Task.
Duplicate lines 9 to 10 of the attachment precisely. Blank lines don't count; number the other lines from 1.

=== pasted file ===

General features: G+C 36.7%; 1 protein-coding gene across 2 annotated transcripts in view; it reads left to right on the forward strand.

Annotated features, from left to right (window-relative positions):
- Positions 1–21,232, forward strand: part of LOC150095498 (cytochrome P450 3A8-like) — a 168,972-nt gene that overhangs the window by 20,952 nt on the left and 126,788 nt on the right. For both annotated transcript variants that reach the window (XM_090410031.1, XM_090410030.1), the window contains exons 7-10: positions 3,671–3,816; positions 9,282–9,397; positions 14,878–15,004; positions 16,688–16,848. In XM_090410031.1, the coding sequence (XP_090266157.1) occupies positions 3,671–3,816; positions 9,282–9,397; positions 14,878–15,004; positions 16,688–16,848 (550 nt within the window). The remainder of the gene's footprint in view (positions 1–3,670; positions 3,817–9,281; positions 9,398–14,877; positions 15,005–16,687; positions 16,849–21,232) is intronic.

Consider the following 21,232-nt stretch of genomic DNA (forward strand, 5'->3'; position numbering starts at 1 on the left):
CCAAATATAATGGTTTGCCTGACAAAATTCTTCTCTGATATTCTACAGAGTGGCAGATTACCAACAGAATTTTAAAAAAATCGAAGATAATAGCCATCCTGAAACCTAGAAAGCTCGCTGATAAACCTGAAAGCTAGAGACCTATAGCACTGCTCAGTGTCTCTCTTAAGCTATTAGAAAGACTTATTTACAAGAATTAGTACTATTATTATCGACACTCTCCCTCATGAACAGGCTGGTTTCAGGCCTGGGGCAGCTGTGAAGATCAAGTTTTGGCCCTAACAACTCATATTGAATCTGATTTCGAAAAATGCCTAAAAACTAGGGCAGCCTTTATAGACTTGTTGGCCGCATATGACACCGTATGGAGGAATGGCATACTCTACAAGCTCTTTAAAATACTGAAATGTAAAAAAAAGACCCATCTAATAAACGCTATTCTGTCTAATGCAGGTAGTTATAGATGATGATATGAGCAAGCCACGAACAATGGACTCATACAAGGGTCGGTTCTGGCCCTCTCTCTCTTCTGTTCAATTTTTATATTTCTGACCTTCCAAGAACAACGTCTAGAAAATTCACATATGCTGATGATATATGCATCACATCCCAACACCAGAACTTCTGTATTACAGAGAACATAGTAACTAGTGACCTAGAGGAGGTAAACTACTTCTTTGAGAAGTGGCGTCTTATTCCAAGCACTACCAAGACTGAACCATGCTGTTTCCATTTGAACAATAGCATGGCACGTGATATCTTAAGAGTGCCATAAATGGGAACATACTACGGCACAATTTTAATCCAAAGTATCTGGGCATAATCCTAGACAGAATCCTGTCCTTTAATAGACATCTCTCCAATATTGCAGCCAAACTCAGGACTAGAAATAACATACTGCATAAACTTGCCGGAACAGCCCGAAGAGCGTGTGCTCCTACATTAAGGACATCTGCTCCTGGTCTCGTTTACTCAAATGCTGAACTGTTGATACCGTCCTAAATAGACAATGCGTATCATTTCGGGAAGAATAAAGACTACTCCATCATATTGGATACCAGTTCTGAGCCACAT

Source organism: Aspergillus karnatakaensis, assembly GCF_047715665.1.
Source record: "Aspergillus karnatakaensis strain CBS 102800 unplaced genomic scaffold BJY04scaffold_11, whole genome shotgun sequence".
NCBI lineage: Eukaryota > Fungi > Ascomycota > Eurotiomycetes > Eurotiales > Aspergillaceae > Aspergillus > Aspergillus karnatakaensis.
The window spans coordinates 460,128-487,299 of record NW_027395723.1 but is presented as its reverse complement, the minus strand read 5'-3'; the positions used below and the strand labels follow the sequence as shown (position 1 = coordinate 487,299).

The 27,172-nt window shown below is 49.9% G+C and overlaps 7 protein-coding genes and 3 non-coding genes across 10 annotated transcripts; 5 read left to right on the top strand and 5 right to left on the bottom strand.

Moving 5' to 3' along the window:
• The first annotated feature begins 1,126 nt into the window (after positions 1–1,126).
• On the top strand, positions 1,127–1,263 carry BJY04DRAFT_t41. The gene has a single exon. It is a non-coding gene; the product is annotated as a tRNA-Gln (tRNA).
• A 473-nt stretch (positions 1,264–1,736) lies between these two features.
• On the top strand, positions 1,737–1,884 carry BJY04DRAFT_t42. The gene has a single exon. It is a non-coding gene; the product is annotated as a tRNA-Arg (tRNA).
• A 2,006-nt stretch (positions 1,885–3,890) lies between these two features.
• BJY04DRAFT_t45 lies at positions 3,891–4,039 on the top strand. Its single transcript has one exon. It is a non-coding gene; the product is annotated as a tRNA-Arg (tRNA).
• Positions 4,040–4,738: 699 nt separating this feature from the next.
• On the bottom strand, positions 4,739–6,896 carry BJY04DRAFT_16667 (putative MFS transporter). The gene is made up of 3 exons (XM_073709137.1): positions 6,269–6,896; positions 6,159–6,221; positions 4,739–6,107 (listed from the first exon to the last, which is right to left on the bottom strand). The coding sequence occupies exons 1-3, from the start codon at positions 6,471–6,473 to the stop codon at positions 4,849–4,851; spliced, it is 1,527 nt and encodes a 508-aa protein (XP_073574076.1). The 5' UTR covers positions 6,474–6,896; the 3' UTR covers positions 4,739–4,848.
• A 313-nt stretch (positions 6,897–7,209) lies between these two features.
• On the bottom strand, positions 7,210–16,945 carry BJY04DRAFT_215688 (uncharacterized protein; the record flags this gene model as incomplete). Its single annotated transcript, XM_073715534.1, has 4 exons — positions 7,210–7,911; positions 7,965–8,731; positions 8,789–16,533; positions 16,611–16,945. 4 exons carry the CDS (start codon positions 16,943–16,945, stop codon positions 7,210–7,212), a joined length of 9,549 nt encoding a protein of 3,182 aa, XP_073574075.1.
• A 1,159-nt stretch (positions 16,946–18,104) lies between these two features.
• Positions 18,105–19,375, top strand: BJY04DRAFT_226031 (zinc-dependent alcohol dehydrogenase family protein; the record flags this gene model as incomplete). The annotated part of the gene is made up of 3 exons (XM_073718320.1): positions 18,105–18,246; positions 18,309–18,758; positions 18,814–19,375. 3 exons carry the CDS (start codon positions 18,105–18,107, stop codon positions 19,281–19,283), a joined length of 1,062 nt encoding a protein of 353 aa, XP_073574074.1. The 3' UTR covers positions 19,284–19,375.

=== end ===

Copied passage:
The window spans coordinates 460,128-487,299 of record NW_027395723.1 but is presented as its reverse complement, the minus strand read 5'-3'; the positions used below and the strand labels follow the sequence as shown (position 1 = coordinate 487,299).

The 27,172-nt window shown below is 49.9% G+C and overlaps 7 protein-coding genes and 3 non-coding genes across 10 annotated transcripts; 5 read left to right on the top strand and 5 right to left on the bottom strand.